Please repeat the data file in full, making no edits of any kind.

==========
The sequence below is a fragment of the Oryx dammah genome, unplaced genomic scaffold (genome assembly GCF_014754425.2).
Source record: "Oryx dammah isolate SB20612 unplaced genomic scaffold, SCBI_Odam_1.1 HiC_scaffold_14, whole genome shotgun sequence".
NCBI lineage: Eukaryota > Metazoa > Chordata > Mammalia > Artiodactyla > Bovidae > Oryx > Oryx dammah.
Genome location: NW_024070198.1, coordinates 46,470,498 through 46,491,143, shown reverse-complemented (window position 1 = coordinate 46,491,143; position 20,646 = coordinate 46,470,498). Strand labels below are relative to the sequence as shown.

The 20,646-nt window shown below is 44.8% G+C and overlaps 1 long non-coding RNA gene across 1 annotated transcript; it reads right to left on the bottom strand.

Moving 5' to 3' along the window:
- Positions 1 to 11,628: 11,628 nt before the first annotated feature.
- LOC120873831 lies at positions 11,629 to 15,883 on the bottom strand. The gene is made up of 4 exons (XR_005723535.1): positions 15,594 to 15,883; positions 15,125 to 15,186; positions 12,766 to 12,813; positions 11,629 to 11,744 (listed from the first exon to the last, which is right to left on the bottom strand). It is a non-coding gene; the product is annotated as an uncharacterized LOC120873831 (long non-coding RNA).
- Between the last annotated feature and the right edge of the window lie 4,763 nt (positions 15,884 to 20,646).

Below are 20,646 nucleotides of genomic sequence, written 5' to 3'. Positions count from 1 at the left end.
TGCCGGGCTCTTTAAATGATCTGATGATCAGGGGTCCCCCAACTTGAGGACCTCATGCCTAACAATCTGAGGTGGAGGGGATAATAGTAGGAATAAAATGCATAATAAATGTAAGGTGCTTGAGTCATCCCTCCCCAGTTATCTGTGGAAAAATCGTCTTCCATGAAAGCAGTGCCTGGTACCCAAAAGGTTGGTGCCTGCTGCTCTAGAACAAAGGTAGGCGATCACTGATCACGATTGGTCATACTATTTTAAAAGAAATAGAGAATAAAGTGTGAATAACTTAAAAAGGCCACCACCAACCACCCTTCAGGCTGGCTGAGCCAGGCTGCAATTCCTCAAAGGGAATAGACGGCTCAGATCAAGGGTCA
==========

The sequence below is a fragment of the Oryx dammah genome, unplaced genomic scaffold (genome assembly GCF_014754425.2).
Source record: "Oryx dammah isolate SB20612 unplaced genomic scaffold, SCBI_Odam_1.1 HiC_scaffold_14, whole genome shotgun sequence".
NCBI lineage: Eukaryota > Metazoa > Chordata > Mammalia > Artiodactyla > Bovidae > Oryx > Oryx dammah.
Genome location: NW_024070198.1, coordinates 46,470,498 through 46,491,143, shown reverse-complemented (window position 1 = coordinate 46,491,143; position 20,646 = coordinate 46,470,498). Strand labels below are relative to the sequence as shown.

The 20,646-nt window shown below is 44.8% G+C and overlaps 1 long non-coding RNA gene across 1 annotated transcript; it reads right to left on the bottom strand.

Moving 5' to 3' along the window:
- Positions 1 to 11,628: 11,628 nt before the first annotated feature.
- LOC120873831 lies at positions 11,629 to 15,883 on the bottom strand. The gene is made up of 4 exons (XR_005723535.1): positions 15,594 to 15,883; positions 15,125 to 15,186; positions 12,766 to 12,813; positions 11,629 to 11,744 (listed from the first exon to the last, which is right to left on the bottom strand). It is a non-coding gene; the product is annotated as an uncharacterized LOC120873831 (long non-coding RNA).
- Between the last annotated feature and the right edge of the window lie 4,763 nt (positions 15,884 to 20,646).

Below are 20,646 nucleotides of genomic sequence, written 5' to 3'. Positions count from 1 at the left end.
TGCCGGGCTCTTTAAATGATCTGATGATCAGGGGTCCCCCAACTTGAGGACCTCATGCCTAACAATCTGAGGTGGAGGGGATAATAGTAGGAATAAAATGCATAATAAATGTAAGGTGCTTGAGTCATCCCTCCCCAGTTATCTGTGGAAAAATCGTCTTCCATGAAAGCAGTGCCTGGTACCCAAAAGGTTGGTGCCTGCTGCTCTAGAACAAAGGTAGGCGATCACTGATCACGATTGGTCATACTATTTTAAAAGAAATAGAGAATAAAGTGTGAATAACTTAAAAAGGCCACCACCAACCACCCTTCAGGCTGGCTGAGCCAGGCTGCAATTCCTCAAAGGGAATAGACGGCTCAGATCAAGGGTCA